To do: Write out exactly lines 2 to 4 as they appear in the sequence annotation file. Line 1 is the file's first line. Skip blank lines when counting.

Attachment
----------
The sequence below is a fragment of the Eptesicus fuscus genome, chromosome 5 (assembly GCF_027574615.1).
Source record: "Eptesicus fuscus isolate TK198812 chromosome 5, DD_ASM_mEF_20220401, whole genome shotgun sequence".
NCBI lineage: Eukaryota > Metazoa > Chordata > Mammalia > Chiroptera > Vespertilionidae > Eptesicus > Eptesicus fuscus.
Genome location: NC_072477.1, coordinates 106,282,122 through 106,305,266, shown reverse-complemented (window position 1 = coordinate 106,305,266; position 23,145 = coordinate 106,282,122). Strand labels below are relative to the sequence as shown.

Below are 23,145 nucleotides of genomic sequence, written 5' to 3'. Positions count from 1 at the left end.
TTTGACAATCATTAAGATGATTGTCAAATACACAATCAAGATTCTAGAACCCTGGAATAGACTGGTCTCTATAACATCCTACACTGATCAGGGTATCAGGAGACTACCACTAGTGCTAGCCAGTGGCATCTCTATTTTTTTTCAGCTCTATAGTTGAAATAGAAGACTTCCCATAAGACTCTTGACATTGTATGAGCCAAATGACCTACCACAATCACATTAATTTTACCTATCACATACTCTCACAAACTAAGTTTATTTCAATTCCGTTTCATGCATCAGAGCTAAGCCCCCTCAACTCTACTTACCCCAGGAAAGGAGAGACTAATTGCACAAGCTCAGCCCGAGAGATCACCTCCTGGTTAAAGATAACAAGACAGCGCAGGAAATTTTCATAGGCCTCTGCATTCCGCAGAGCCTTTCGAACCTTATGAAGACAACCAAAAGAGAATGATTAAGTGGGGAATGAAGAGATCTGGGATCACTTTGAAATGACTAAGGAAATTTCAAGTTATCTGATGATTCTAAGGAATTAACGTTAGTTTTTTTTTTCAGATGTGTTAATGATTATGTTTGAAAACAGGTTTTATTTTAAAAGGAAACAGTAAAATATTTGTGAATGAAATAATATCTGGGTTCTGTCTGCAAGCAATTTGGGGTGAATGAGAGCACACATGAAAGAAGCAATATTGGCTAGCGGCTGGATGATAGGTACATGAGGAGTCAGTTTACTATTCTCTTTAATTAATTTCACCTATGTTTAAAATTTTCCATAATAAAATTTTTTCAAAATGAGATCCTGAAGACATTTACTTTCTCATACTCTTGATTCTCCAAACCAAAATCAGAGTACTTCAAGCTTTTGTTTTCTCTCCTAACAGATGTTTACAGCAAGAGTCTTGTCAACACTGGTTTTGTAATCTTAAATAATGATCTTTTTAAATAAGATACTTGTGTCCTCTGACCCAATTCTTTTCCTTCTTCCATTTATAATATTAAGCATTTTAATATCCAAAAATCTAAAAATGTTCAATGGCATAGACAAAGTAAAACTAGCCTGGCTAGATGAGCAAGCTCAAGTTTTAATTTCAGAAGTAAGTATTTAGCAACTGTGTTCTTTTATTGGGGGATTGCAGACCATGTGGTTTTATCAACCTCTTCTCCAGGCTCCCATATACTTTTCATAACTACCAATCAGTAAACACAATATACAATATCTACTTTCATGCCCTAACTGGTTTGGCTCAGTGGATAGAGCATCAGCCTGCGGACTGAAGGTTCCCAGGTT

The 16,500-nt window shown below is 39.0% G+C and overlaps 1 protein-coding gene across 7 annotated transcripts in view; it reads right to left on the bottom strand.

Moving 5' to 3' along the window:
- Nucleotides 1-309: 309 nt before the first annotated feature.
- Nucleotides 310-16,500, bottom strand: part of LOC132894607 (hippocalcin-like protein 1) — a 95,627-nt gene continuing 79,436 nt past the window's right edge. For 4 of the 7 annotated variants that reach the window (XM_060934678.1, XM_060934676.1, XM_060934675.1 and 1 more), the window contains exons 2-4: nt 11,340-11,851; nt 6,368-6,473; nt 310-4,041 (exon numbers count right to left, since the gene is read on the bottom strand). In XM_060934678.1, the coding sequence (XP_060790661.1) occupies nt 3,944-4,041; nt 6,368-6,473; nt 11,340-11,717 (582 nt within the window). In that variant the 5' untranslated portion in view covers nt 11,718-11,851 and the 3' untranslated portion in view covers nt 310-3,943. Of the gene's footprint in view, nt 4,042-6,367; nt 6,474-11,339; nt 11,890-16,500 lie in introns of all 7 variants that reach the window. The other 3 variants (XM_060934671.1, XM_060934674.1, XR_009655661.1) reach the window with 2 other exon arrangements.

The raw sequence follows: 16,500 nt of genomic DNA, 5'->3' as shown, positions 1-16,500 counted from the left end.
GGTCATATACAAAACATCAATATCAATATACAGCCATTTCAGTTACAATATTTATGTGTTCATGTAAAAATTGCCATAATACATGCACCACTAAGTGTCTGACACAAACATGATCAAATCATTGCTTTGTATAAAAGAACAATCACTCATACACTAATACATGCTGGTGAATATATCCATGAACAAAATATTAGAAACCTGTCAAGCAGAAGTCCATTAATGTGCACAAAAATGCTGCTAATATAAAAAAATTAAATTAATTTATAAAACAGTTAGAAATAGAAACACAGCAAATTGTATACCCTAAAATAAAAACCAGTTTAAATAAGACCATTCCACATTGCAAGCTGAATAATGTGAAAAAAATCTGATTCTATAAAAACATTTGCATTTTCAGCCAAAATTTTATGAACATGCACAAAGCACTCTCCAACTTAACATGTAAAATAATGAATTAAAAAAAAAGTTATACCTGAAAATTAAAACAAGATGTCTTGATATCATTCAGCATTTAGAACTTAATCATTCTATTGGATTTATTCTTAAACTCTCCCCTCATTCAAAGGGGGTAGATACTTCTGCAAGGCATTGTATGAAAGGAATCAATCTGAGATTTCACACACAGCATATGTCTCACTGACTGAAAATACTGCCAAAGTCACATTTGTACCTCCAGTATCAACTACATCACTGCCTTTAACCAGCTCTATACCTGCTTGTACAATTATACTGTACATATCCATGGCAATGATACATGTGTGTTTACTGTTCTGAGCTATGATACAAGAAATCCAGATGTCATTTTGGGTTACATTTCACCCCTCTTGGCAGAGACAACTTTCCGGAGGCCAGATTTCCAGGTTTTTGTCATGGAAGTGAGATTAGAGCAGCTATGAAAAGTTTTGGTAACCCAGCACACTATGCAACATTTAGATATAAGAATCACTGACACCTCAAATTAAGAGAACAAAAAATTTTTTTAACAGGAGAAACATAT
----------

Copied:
Source record: "Eptesicus fuscus isolate TK198812 chromosome 5, DD_ASM_mEF_20220401, whole genome shotgun sequence".
NCBI lineage: Eukaryota > Metazoa > Chordata > Mammalia > Chiroptera > Vespertilionidae > Eptesicus > Eptesicus fuscus.
Genome location: NC_072477.1, coordinates 106,282,122 through 106,305,266, shown reverse-complemented (window position 1 = coordinate 106,305,266; position 23,145 = coordinate 106,282,122). Strand labels below are relative to the sequence as shown.